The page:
Last week, I wrote an article explaining some of the differences between a civil case and a criminal case. If the distinction seems cut and dry now, let me go ahead and throw a wrench in that. There are situations in which you might be involved in a civil case and a criminal case at the same time. Think back to the O.J. scenario from my other post. A single bad act can land you with consequences in both civil and criminal court.

These cases are tricky, because concurrent civil cases can negatively impact a criminal case. Here’s what you need to know.

The more you testify, the more likely your story will change

I often handle traffic defense cases, DUI criminal cases, animal bite criminal defense cases, and even victim representation in civil and criminal court. What my experience tells me is that the more people who are required to testify in court, the more their stories can change. Time elapses. Details get fuzzy. Witnesses talk with each other. Even cops suffer from this phenomena, and they usually have the benefit of writing real-time notes that they can refer back to when on the stand.

Testifying multiple times can lead to disaster in subsequent trials. Witnesses can be impeached with transcripts of their own testimony. Prior inconsistent statements can also be used against witnesses, to cast doubt on their testimony as a whole. This is a problem for any witness, not just those accused of a crime or those being sued. Even folks who don’t have a stake in the outcome can come away from testifying in a later trial bewildered about what happened and angry at basically being called a liar in court. Even the most innocuous changes can lead to conflicting testimony, and a good lawyer is always on the lookout for this type of situation (either to protect against it or take advantage of it, whichever the case may be).

Pleading the 5th may not help you in civil court, and could hurt you

There is a 5th Amendment privilege against self-incrimination in criminal court (meaning the District Attorney can’t force you to testify in their case or force you to incriminate yourself). What’s more, in criminal cases at least, the decision NOT to testify on your own behalf cannot be held against you by the fact finder.  That means all jurors are instructed in criminal trials in Colorado that a defendant’s silence cannot be considered in any way.  But there may not be a similar right to silence in an accompanying civil matter.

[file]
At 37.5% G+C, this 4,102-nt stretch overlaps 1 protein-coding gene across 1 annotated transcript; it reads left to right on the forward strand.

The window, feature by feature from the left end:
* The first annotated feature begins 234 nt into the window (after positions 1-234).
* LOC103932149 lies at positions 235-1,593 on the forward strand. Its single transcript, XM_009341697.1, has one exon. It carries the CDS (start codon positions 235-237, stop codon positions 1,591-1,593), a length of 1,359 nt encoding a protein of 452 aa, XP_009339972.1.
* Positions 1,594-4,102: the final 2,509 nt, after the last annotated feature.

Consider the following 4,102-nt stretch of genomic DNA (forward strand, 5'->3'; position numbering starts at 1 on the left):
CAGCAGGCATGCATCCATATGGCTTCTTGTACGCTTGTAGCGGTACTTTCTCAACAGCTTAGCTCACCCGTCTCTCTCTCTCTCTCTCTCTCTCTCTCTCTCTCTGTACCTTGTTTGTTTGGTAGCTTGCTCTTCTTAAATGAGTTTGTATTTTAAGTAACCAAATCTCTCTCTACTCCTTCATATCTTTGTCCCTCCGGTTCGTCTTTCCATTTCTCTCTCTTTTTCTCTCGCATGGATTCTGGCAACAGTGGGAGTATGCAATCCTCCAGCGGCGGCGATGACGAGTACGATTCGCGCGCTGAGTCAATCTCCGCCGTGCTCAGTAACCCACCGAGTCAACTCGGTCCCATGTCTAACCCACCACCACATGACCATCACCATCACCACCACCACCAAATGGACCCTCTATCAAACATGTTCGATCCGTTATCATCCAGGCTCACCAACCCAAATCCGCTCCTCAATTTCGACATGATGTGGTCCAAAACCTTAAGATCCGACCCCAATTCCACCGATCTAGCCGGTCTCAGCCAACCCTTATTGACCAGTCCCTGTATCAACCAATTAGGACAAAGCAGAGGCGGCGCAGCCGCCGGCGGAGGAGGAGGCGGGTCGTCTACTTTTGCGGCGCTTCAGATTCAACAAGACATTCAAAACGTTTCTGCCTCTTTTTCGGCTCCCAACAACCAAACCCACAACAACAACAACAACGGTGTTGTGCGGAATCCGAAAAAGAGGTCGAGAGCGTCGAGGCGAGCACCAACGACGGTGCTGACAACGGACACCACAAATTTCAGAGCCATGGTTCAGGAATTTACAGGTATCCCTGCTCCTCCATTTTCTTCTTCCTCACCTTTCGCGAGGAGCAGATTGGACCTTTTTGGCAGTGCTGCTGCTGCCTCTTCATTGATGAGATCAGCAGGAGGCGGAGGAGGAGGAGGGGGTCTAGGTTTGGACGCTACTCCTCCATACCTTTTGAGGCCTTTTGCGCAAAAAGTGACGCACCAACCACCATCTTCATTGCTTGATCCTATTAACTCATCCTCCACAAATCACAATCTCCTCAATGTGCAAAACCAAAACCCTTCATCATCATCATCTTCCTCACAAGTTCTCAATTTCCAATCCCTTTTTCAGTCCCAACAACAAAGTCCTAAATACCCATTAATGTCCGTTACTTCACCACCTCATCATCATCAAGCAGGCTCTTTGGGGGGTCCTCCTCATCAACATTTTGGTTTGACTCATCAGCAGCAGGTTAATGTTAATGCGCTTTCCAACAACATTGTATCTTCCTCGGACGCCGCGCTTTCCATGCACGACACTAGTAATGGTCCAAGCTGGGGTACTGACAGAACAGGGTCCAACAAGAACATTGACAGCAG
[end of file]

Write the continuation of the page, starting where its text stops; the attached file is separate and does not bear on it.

I’ve seen countless situations where a judge will advise someone that they’re under criminal investigation or facing prosecution in a criminal case, only to have that person take the stand and testify anyway. Now, in a criminal case that person is free to “Plead the 5th” and no adverse inference can be drawn against them. The judge will instruct the jury not to think badly of the defendant for invoking his or her constitutional rights, as we’ve already discussed.

In civil cases, however, there may not be such a jury instruction. Even in trials without a jury and in front of a judge only, a witness’ use of the 5th Amendment privilege can be held against them in some circumstances.  So, the judge/jury is free to assume the worst, and in fact, most of the time they do!  This can lead to a civil verdict against you, and that verdict can also be used against you in other cases.  Now, imagine for the sake of argument that O.J.’s civil case happened before his criminal trial. Do you think the outcome would be the same? If he’d already lost a civil case, would he be more likely to also lose the criminal case? Perhaps… though we shall never know.

You need an attorney team, not just an attorney on your criminal case alone

Your defense attorney/team in either a civil or a criminal case needs to be accurately informed and able to advise you about the consequences in either realm. If you have separate attorneys or offices handling your criminal matter at the same time you are either defending against or initiating a separate civil lawsuit, then your attorneys need to talk to one another about the potential overlapping consequences of any particular course of action. A seasoned criminal defense attorney can help you in your criminal case, but an attorney should also be knowledgeable about civil consequences.

Count on Colorado Lawyer Team to connect and coordinate all aspects of your criminal matter

As a long-time Colorado attorney, I’ve developed close relationships with area attorneys who handle civil matters. With considerable experience coordinating my client’s criminal and related civil matters, you can count on me to ensure consistency in approach and strategy. If you are facing a civil case in conjunction with a criminal case, do not wait to get legal help. An early start and tightly coordinated approach is essential. And if you aren’t sure about whether civil liability could arise from your criminal case, I can help you anticipate that also.  Whether it’s impact on your family in a divorce or custody matter or a potential hit to your pocket book in a traffic accident, you need a good attorney team on your side.

Contact me for a free initial consultation by calling (970) 670-0738, emailing, or visiting my firm’s website. Don’t wait! Protect your rights and reputation.